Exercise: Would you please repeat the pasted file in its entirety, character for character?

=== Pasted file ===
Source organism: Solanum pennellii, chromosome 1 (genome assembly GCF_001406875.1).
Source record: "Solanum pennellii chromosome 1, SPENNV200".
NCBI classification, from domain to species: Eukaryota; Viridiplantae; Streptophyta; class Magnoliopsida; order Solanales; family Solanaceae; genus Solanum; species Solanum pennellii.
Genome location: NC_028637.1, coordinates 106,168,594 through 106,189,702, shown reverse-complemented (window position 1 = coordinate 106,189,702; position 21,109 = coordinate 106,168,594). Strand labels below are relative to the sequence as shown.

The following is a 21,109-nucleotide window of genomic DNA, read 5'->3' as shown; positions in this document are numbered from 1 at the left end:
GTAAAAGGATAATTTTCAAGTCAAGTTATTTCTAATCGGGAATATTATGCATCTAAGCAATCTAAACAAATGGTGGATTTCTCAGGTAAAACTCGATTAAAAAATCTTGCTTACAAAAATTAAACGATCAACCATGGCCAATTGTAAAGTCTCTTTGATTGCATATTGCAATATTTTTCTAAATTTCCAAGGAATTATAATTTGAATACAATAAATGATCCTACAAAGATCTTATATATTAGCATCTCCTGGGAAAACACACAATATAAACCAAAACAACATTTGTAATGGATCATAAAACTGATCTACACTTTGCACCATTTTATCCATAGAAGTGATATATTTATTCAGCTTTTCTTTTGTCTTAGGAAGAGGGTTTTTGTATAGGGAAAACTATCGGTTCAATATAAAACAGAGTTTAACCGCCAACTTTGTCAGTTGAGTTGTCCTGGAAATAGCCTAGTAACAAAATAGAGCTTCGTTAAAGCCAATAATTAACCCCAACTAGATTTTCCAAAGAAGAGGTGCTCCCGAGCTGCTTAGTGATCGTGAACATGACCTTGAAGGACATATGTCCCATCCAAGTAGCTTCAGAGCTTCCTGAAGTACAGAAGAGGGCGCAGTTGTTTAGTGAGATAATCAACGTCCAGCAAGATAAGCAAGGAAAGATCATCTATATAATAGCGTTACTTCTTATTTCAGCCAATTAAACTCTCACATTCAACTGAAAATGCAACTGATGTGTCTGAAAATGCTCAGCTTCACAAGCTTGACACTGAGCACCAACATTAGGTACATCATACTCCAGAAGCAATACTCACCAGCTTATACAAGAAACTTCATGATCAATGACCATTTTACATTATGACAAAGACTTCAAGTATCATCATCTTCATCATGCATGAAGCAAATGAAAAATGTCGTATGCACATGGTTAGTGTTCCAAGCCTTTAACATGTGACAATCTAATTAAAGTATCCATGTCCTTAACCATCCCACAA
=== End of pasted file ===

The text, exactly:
Source organism: Solanum pennellii, chromosome 1 (genome assembly GCF_001406875.1).
Source record: "Solanum pennellii chromosome 1, SPENNV200".
NCBI classification, from domain to species: Eukaryota; Viridiplantae; Streptophyta; class Magnoliopsida; order Solanales; family Solanaceae; genus Solanum; species Solanum pennellii.
Genome location: NC_028637.1, coordinates 106,168,594 through 106,189,702, shown reverse-complemented (window position 1 = coordinate 106,189,702; position 21,109 = coordinate 106,168,594). Strand labels below are relative to the sequence as shown.

The following is a 21,109-nucleotide window of genomic DNA, read 5'->3' as shown; positions in this document are numbered from 1 at the left end:
GTAAAAGGATAATTTTCAAGTCAAGTTATTTCTAATCGGGAATATTATGCATCTAAGCAATCTAAACAAATGGTGGATTTCTCAGGTAAAACTCGATTAAAAAATCTTGCTTACAAAAATTAAACGATCAACCATGGCCAATTGTAAAGTCTCTTTGATTGCATATTGCAATATTTTTCTAAATTTCCAAGGAATTATAATTTGAATACAATAAATGATCCTACAAAGATCTTATATATTAGCATCTCCTGGGAAAACACACAATATAAACCAAAACAACATTTGTAATGGATCATAAAACTGATCTACACTTTGCACCATTTTATCCATAGAAGTGATATATTTATTCAGCTTTTCTTTTGTCTTAGGAAGAGGGTTTTTGTATAGGGAAAACTATCGGTTCAATATAAAACAGAGTTTAACCGCCAACTTTGTCAGTTGAGTTGTCCTGGAAATAGCCTAGTAACAAAATAGAGCTTCGTTAAAGCCAATAATTAACCCCAACTAGATTTTCCAAAGAAGAGGTGCTCCCGAGCTGCTTAGTGATCGTGAACATGACCTTGAAGGACATATGTCCCATCCAAGTAGCTTCAGAGCTTCCTGAAGTACAGAAGAGGGCGCAGTTGTTTAGTGAGATAATCAACGTCCAGCAAGATAAGCAAGGAAAGATCATCTATATAATAGCGTTACTTCTTATTTCAGCCAATTAAACTCTCACATTCAACTGAAAATGCAACTGATGTGTCTGAAAATGCTCAGCTTCACAAGCTTGACACTGAGCACCAACATTAGGTACATCATACTCCAGAAGCAATACTCACCAGCTTATACAAGAAACTTCATGATCAATGACCATTTTACATTATGACAAAGACTTCAAGTATCATCATCTTCATCATGCATGAAGCAAATGAAAAATGTCGTATGCACATGGTTAGTGTTCCAAGCCTTTAACATGTGACAATCTAATTAAAGTATCCATGTCCTTAACCATCCCACAA